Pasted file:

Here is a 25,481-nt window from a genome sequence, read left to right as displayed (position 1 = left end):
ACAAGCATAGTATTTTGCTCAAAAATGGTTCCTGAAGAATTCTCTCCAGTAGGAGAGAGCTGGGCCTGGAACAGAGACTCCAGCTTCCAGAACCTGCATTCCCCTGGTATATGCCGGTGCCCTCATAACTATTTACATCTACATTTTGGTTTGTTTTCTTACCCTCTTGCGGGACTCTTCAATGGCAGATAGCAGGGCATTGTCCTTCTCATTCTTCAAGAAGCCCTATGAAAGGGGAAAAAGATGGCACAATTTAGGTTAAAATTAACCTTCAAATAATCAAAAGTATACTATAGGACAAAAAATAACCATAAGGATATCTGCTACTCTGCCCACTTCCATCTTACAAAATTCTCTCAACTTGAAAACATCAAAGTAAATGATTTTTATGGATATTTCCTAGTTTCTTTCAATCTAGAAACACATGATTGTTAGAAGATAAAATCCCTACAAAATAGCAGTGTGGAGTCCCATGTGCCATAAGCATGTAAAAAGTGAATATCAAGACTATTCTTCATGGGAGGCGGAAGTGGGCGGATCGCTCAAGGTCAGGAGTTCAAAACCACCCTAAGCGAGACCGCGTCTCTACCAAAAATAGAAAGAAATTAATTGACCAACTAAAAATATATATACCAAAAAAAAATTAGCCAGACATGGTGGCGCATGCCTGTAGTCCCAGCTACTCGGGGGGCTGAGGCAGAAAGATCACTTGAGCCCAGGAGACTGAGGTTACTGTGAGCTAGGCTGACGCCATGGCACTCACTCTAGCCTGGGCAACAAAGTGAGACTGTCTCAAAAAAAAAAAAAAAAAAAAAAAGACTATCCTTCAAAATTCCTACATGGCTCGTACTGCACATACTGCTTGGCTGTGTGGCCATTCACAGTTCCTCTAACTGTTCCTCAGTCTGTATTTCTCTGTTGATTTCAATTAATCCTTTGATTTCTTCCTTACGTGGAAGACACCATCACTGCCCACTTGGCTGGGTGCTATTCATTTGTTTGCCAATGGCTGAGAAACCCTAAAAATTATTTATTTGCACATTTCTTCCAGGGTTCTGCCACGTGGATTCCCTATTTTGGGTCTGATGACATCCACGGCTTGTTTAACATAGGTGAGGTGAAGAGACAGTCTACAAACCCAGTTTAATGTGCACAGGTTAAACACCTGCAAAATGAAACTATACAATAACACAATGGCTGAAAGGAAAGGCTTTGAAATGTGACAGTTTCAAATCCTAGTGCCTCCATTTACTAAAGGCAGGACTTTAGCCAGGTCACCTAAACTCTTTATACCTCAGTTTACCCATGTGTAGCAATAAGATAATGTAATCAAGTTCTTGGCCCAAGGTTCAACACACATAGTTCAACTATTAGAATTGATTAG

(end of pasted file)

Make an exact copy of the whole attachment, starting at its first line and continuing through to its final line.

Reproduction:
Here is a 25,481-nt window from a genome sequence, read left to right as displayed (position 1 = left end):
ACAAGCATAGTATTTTGCTCAAAAATGGTTCCTGAAGAATTCTCTCCAGTAGGAGAGAGCTGGGCCTGGAACAGAGACTCCAGCTTCCAGAACCTGCATTCCCCTGGTATATGCCGGTGCCCTCATAACTATTTACATCTACATTTTGGTTTGTTTTCTTACCCTCTTGCGGGACTCTTCAATGGCAGATAGCAGGGCATTGTCCTTCTCATTCTTCAAGAAGCCCTATGAAAGGGGAAAAAGATGGCACAATTTAGGTTAAAATTAACCTTCAAATAATCAAAAGTATACTATAGGACAAAAAATAACCATAAGGATATCTGCTACTCTGCCCACTTCCATCTTACAAAATTCTCTCAACTTGAAAACATCAAAGTAAATGATTTTTATGGATATTTCCTAGTTTCTTTCAATCTAGAAACACATGATTGTTAGAAGATAAAATCCCTACAAAATAGCAGTGTGGAGTCCCATGTGCCATAAGCATGTAAAAAGTGAATATCAAGACTATTCTTCATGGGAGGCGGAAGTGGGCGGATCGCTCAAGGTCAGGAGTTCAAAACCACCCTAAGCGAGACCGCGTCTCTACCAAAAATAGAAAGAAATTAATTGACCAACTAAAAATATATATACCAAAAAAAAATTAGCCAGACATGGTGGCGCATGCCTGTAGTCCCAGCTACTCGGGGGGCTGAGGCAGAAAGATCACTTGAGCCCAGGAGACTGAGGTTACTGTGAGCTAGGCTGACGCCATGGCACTCACTCTAGCCTGGGCAACAAAGTGAGACTGTCTCAAAAAAAAAAAAAAAAAAAAAAAGACTATCCTTCAAAATTCCTACATGGCTCGTACTGCACATACTGCTTGGCTGTGTGGCCATTCACAGTTCCTCTAACTGTTCCTCAGTCTGTATTTCTCTGTTGATTTCAATTAATCCTTTGATTTCTTCCTTACGTGGAAGACACCATCACTGCCCACTTGGCTGGGTGCTATTCATTTGTTTGCCAATGGCTGAGAAACCCTAAAAATTATTTATTTGCACATTTCTTCCAGGGTTCTGCCACGTGGATTCCCTATTTTGGGTCTGATGACATCCACGGCTTGTTTAACATAGGTGAGGTGAAGAGACAGTCTACAAACCCAGTTTAATGTGCACAGGTTAAACACCTGCAAAATGAAACTATACAATAACACAATGGCTGAAAGGAAAGGCTTTGAAATGTGACAGTTTCAAATCCTAGTGCCTCCATTTACTAAAGGCAGGACTTTAGCCAGGTCACCTAAACTCTTTATACCTCAGTTTACCCATGTGTAGCAATAAGATAATGTAATCAAGTTCTTGGCCCAAGGTTCAACACACATAGTTCAACTATTAGAATTGATTAG